Israel V Hamas: Why Is the Violence Picking Up?

Hamas and Israel are currently duking it out against each other in the Middle East. The number of rockets launched at Israel from the Gaza Strip has risen sharply recently. Rockets so far this year total at least 1,197, with 396 having fallen on Israel since November 14th! What is going on? What explains this sudden uptick in violence?

Hamas seems to have been deterred after the 2008-09 Gaza war. The number of rocket attacks increased throughout the years 2007 and 2008 and then fell off a cliff in early 2009. Things were then quiet through 2010, and even in 2011 during the upheaval of the Arab spring, things still remained relatively quiet. In the past few months, however, this has changed. Why?

The simplest answer is that Hamas perceives its circumstances to have changed. These changes include a great improvement in its own capabilities – it now possesses rockets in greater numbers, including some that are much more advanced, capable of reaching Tel Aviv and Jerusalem. In addition, and perhaps more importantly, there are political changes in the world around the Gaza Strip and Israel. The most obvious of these is the changed situation in neighboring Egypt. The Egyptian government is now headed by Mohammed Morsi, a Muslim Brother. At first, this didn't seem to have made much of a difference. But if anyone thought that things would continue as they were before, they were mistaken. One big sign of this change was the visit to Gaza of Qatar's Emir Sheikh Hamad bin Khalifa Al Thani. This was a huge show of support for Hamas, but it pales in significance when compared with the visit earlier this week by Egypt's Prime Minister Hesham Qandil.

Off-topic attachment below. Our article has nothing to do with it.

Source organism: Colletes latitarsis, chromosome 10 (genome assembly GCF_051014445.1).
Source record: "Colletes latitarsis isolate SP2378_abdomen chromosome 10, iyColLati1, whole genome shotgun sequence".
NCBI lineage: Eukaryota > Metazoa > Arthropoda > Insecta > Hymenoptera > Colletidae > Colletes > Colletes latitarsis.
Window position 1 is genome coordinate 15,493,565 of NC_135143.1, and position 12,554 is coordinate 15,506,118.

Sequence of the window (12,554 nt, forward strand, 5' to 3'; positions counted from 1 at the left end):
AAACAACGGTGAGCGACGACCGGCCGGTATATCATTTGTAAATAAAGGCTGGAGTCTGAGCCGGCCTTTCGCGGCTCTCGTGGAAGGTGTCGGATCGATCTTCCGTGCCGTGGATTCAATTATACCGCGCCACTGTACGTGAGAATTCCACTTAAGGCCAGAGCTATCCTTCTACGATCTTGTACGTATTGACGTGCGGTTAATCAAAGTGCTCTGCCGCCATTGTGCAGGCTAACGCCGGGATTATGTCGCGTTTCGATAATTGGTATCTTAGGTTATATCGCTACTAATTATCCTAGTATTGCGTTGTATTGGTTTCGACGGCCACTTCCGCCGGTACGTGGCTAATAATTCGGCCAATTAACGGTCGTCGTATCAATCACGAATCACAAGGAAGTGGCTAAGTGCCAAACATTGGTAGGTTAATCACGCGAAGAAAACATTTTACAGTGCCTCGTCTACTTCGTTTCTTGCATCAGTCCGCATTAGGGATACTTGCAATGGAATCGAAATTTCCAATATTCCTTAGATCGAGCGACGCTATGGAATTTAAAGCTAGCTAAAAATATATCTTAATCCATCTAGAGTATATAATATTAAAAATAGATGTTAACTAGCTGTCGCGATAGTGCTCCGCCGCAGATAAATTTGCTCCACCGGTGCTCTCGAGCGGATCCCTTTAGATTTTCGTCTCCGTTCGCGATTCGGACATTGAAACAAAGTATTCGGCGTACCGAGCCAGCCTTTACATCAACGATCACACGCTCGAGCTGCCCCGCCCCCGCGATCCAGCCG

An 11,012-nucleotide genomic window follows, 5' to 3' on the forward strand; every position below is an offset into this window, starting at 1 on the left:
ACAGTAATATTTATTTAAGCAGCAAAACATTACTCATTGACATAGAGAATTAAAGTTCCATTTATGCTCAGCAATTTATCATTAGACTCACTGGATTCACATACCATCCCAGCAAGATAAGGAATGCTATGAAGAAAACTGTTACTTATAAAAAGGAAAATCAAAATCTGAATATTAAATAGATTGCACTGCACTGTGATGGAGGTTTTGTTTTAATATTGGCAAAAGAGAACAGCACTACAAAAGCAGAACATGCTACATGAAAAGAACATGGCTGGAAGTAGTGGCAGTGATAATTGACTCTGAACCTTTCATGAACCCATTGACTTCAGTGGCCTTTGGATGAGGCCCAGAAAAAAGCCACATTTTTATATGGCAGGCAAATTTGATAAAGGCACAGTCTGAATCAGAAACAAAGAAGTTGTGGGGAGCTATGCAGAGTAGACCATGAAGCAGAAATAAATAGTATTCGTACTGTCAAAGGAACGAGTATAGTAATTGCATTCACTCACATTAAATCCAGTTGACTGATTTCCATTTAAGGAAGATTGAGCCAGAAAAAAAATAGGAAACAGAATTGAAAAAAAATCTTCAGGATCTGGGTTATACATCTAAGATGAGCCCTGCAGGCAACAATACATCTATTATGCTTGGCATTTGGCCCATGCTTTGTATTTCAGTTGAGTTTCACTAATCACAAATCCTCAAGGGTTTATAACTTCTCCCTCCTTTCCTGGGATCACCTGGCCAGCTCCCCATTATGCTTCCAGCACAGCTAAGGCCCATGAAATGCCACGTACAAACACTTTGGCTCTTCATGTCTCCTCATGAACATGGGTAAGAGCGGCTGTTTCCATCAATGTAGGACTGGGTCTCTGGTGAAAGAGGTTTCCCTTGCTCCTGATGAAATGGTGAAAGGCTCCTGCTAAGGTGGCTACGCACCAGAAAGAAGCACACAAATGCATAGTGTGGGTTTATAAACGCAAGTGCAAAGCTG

To understand why, picture this: The Egyptian Prime Minister visits Gaza. During this time, Hamas launches rockets at Israel and Israel retaliates. (So far so good: All this happened.) Imagine that, during Israel's retaliation, the Egyptian Prime Minister was injured or killed. The political consequences for Israel would be dire. Egypt would have the pretext to turn wholly against Israel and, perhaps more importantly, Israel's allies might find it more difficult to provide Israel with solid backing. Under the circumstances, Egypt might not care about losing the vast aid that it receives from the United States. If it turned down this aid, that would remove substantial leverage that the United States has on Egypt that it has so far been able to use to moderate Egypt's position regarding Israel and the Palestinian territories.

Of course, none of this happened. Egypt's Prime Minister was in Gaza for only a very short time, no doubt because he had no intention of risking his life for the conflict. Nevertheless, all of this is symbolic of massive changes on the political front in the Middle East. Specifically, it shows Egypt is increasingly willing to throw its weight into the conflict on the side of Hamas. In my view, it is this, combined with the domestic pressures that Hamas faces, that have emboldened it to these unprecedented attacks on Israel, including never-before-seen attacks on Tel Aviv, Israel's main city. The chaos in Syria may also be playing a role: Bashar al-Assad's regime supported Hamas, and Hamas's external leadership long called Damascus its home. Hamas may thus be using a fight with a hated neighbor in order to distract from its involvement with a bloody regime in Syria and rising dissension at home within the Gaza Strip.

Hamas is this now testing the new limits it now perceives. How much can it get away with? How deep is its support within the Arab world? How much influence does the United States continue to have there? Overall: How much have things shifted in its favor? In essence, Hamas is attempting to change the "rules of the game" that were set in 2009 to gain itself more leverage. None of this bodes well for Israel, not only now, but also over the medium to long term.


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